thoughts, I will just ignore them to try and be happy.” It doesn’t work that
way. What happens to a lot of people is that they wrestle with their
consciousness and then say, “Fuck this, I don’t want to deal with this,” and
they try to be free of it. But you can’t be free of it. You have to make peace
with yourself. And somewhere in the making of peace with yourself you hope that
you come to a point where one form of grace or another descends on you, and it
is a “peace.” It’s not just an uneasy truce.

        There’s a
beautiful film that Ingmar Bergman made called The Wild Strawberries, and at the end the protagonist — a
celebrated physician who during the film realizes that his life has been
somewhat meaningless and empty and
cold – realizes that he loves life, and he feels love. That’s what we all aim
to get toward. We’re all given this big jumble of meaning and signifiers and if
we’re diligent, we can put them in an order that’s harmonious. I don’t want to
use too spacey a word, but I think that that’s a good way to put it: You make
peace with yourself. And I feel like I’ve come pretty close to making peace
with myself. This last ordeal that I went through was a real challenge to this
idea, and I’m happy to come out the other side not crazy and not dead from a
suicide – which would have probably, in previous epochs, been a major consideration.

 

 Is a song like “What Rocks Will Never Know” about
that, in essence?

 Yeah. That one, and
“State of Grace,” they’re two songs that say, “Okay, this is what I have to
deal with, let me find a way to celebrate it.” “What Rocks Will Never Know”
actually came from a visual cue; I was on tour with my guitar player, Pat Hargon,
who’s a really bright person. We were riding in the Pacific Northwest, it was
February I think, and we were in a terrible traffic jam trying to get to Portland to play a show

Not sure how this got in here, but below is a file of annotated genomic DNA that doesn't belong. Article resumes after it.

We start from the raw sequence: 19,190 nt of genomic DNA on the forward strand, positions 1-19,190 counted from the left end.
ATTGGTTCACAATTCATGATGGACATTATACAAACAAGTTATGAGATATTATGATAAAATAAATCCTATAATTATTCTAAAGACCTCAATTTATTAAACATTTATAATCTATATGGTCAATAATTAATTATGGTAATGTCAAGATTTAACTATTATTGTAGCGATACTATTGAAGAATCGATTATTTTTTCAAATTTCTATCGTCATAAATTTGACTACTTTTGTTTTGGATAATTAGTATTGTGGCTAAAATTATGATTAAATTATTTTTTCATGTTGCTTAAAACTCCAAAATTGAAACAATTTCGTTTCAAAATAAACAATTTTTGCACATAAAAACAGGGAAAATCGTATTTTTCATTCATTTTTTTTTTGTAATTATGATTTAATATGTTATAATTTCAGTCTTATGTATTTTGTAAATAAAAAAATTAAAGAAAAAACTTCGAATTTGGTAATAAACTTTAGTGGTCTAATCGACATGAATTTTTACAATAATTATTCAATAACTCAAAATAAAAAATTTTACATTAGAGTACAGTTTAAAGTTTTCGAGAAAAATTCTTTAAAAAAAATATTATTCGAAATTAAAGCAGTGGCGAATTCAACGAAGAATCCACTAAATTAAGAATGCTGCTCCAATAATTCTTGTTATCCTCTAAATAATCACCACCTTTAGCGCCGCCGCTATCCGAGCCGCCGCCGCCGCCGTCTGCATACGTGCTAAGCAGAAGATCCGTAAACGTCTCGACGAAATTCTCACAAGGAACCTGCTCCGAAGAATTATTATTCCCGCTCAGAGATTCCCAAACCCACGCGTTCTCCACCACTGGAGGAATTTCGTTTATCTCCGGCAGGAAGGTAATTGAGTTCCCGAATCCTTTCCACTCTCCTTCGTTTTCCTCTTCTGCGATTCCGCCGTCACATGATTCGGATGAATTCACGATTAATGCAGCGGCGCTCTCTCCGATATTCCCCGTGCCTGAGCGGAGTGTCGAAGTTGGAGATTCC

there. We decided to hit backroads instead, and we passed this giant Christmas
tree farm, huge, acres and acres. And on one side of the road, all the
Christmas trees had been cut down. I don’t know why, and they were all brown and
just laying there – it looked like a Christmas tree massacre. And on the other
road all the Christmas trees were standing, apparently as witnesses to their
brothers’ massacre. And we started shouting, “Run, Christmas trees, run!” (laughs)

        Then we
started talking about the fact that Christmas trees can’t run but people can.
And just as people can commit massacres, people can have the sense to run, and
have the sense to love. And because we have those opportunities, we have to
embrace them, and embrace this mess called the human experience, you know?
“State of Grace”
is kind of the same thing: You can make a mess of your life but one day, if
you’re lucky, that state of grace descends on you where you have the tools to
make peace with the things that have happened. And thankfully, my challenges
are marginal – I’ve had Western civilization problems. I haven’t had an
invading army come in and rape my family and murder them in front of my eyes or
anything like that. So my problems are within a Western context, and I’m deeply
grateful for that. I’m deeply grateful that we live in a stable culture. When I
hear these Tea Party types railing against government and government control, I
think, “Okay, go live in Chad,
then talk to me a year from now about government control.”

        A friend of mine
[Ed. Note: Richard Grant] just wrote
a book called Crazy River,
and he went down a previously unexplored river that went down through Rwanda and Uganda. He talks about that world,
the lawlessness and the chaos and genocide and all those things. When he’s
reading it I just think, “Wow, there’s never been genocide in Georgia in the
last 100 years or so. I’m pretty lucky not to live in a place like that.” And
the people who do live there, they have to make sense of that. They don’t have to make sense of their wife leaving them,
they have to make sense of their family being massacred. So I feel very
grateful that my problems are this limited.

 

 It’s such an old saw about wisdom with age,
but once you live it you learn that’s the wisdom, perspective: It could always
be worse.

 Yeah, it’s nice to be
to the point where there are gray hairs on my head and the head inside doesn’t
mind. I wear these grey hairs proudly!

 

To be
continued. Tomorrow, in Part 2, White outlines how he funded the new album
through a unique Kickstarter campaign, how he wound up on the Yep Roc label
after spending his entire career on Luaka Bop, and how the darkness and
depression that surrounded him when his marriage crumble didn’t kill him, but
made him stronger.